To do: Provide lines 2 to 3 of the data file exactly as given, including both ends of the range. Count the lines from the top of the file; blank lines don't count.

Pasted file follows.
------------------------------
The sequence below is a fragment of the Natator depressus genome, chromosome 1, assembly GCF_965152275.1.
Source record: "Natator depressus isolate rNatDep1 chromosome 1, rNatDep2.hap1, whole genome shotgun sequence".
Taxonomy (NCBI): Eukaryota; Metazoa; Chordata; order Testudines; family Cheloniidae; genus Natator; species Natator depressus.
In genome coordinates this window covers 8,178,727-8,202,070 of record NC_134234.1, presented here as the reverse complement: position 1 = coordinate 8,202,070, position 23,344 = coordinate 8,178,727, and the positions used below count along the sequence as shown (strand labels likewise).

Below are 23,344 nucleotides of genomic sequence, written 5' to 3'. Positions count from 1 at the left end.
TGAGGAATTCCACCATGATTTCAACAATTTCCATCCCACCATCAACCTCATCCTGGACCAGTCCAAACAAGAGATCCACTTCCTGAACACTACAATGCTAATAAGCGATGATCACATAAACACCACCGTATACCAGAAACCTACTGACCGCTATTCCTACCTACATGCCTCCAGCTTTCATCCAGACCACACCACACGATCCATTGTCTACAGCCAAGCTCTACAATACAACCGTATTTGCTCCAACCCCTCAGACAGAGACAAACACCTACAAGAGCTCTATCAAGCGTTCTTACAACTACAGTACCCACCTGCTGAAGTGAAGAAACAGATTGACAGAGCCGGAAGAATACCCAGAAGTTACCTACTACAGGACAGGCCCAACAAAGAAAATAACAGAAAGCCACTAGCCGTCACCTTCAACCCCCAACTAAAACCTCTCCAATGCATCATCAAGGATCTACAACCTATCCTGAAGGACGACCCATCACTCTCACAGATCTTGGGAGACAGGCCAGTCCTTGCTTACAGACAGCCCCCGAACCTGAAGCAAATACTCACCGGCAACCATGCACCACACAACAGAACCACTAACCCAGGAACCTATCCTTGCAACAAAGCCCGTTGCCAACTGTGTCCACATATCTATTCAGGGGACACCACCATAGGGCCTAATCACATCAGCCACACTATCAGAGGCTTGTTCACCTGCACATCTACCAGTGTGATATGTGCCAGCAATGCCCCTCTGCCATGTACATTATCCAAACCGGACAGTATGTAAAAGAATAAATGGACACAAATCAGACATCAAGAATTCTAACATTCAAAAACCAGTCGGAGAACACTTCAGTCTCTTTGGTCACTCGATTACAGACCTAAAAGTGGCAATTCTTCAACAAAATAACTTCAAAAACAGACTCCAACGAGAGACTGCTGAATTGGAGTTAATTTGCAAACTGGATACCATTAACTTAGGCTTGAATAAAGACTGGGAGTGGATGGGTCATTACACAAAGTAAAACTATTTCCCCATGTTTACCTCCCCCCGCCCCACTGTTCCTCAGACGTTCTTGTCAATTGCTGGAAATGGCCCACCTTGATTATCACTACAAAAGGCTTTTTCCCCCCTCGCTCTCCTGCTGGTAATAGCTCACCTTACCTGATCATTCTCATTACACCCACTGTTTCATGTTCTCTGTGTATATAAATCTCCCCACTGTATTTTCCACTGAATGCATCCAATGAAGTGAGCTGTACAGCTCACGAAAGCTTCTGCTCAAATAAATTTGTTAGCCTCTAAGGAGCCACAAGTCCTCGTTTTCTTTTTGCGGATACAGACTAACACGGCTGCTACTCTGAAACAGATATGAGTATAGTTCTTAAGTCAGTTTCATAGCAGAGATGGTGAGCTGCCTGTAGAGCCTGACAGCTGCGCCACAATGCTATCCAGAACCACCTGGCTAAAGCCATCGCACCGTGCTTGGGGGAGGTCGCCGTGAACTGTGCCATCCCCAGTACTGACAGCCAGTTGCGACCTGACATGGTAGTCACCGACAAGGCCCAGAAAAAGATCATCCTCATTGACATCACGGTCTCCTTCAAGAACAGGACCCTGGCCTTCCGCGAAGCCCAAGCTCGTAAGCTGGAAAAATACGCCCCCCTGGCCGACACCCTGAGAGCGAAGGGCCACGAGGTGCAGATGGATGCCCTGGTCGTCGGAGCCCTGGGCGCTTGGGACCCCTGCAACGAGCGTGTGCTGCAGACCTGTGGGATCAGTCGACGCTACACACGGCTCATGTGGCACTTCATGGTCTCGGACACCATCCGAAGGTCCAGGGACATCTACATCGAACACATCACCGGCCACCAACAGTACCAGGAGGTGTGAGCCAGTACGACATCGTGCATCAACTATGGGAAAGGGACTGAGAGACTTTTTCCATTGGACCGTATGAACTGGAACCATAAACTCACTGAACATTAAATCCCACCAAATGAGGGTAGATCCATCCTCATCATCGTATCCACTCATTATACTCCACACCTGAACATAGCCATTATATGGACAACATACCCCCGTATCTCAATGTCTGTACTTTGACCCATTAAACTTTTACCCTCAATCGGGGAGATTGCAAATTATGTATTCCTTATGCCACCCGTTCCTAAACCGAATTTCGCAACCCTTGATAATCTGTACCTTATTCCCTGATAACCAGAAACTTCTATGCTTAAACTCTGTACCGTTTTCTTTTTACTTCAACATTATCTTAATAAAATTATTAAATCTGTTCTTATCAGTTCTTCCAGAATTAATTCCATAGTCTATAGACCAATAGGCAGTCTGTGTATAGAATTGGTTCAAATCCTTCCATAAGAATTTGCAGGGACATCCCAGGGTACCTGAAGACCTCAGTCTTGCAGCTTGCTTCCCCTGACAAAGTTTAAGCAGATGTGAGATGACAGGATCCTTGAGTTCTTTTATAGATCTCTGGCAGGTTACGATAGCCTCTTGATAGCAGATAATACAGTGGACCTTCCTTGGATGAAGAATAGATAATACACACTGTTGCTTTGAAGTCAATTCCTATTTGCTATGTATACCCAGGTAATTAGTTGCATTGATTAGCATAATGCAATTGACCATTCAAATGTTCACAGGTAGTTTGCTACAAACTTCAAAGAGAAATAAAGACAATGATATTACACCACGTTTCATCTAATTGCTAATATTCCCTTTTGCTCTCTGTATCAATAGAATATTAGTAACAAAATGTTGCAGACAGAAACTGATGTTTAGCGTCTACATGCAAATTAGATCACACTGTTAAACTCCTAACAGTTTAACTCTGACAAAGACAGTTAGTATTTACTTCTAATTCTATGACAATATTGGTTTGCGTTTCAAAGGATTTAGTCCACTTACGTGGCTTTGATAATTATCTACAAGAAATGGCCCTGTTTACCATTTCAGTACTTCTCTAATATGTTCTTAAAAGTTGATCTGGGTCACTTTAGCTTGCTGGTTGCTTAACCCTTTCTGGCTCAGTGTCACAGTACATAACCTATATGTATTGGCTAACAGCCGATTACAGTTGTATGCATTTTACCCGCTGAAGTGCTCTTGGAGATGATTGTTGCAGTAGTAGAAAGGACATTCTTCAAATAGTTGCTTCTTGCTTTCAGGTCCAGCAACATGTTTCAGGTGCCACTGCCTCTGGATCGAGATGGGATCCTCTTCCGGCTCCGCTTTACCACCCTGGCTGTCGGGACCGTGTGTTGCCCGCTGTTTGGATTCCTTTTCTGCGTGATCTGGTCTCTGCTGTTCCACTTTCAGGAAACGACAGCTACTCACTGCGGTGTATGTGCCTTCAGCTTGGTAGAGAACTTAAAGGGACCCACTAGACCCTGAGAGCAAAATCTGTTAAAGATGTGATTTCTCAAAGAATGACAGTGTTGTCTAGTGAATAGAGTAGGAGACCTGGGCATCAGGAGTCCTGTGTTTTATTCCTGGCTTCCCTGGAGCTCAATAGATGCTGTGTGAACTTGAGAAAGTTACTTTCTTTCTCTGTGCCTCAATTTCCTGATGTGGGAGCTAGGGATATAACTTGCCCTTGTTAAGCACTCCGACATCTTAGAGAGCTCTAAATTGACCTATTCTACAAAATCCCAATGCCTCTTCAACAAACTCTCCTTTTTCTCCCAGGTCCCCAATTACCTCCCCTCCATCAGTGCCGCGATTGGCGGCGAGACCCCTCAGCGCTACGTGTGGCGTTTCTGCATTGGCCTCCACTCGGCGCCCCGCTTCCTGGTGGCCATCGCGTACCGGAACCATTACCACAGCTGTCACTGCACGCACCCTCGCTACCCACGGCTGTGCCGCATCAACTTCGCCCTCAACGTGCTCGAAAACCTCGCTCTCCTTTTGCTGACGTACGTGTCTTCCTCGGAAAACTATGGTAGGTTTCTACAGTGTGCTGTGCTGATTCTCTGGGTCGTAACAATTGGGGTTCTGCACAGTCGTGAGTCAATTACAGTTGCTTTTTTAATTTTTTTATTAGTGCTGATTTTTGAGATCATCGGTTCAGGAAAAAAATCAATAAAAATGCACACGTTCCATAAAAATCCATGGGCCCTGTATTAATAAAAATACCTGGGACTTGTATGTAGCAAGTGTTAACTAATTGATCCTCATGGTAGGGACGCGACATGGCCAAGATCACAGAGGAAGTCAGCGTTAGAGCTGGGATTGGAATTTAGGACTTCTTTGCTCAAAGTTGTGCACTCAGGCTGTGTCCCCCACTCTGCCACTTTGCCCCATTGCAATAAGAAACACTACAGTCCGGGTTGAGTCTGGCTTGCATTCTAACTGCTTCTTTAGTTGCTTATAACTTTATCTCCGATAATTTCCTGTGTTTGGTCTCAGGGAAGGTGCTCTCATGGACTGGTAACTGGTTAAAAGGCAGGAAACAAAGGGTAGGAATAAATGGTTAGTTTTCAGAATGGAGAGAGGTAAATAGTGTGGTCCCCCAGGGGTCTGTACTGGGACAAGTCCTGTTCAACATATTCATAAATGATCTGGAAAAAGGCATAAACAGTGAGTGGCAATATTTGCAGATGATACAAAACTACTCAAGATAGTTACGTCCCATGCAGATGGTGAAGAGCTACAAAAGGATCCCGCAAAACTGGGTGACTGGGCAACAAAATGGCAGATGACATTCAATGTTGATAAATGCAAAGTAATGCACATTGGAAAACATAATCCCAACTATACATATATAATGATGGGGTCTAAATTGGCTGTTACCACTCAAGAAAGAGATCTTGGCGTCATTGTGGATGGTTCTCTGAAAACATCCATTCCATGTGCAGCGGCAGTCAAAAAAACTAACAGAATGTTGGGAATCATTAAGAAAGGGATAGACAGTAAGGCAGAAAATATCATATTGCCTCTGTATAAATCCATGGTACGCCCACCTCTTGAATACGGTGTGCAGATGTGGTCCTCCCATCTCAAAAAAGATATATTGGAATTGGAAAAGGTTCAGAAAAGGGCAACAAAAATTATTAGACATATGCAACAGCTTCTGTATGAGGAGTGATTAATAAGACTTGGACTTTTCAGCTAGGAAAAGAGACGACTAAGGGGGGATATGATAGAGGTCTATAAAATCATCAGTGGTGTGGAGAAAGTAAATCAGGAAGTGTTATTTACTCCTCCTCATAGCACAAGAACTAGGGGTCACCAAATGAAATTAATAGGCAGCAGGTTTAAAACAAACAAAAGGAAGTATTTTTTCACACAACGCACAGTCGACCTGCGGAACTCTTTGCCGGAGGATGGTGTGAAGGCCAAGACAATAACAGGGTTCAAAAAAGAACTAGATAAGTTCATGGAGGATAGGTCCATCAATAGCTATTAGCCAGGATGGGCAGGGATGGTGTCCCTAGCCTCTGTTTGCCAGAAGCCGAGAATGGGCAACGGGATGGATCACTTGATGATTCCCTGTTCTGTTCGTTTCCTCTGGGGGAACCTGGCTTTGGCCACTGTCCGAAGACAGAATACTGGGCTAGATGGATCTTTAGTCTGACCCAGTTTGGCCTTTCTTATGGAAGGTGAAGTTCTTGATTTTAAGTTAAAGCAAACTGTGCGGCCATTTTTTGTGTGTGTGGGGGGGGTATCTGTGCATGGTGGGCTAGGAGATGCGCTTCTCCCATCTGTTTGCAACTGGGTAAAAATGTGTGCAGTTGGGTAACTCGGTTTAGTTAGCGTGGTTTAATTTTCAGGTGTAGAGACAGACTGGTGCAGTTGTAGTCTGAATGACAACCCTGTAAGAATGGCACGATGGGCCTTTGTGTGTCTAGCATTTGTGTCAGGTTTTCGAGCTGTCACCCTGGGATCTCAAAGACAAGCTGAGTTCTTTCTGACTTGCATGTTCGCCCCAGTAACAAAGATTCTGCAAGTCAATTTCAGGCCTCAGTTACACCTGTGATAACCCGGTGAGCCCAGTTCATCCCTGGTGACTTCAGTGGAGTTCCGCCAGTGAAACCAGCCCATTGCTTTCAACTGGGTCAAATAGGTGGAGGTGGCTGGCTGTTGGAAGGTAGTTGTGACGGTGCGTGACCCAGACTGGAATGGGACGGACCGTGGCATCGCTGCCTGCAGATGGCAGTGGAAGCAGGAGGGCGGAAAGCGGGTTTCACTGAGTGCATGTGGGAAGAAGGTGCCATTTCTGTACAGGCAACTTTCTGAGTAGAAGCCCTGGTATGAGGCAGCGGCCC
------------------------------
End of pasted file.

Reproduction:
Source record: "Natator depressus isolate rNatDep1 chromosome 1, rNatDep2.hap1, whole genome shotgun sequence".
Taxonomy (NCBI): Eukaryota; Metazoa; Chordata; order Testudines; family Cheloniidae; genus Natator; species Natator depressus.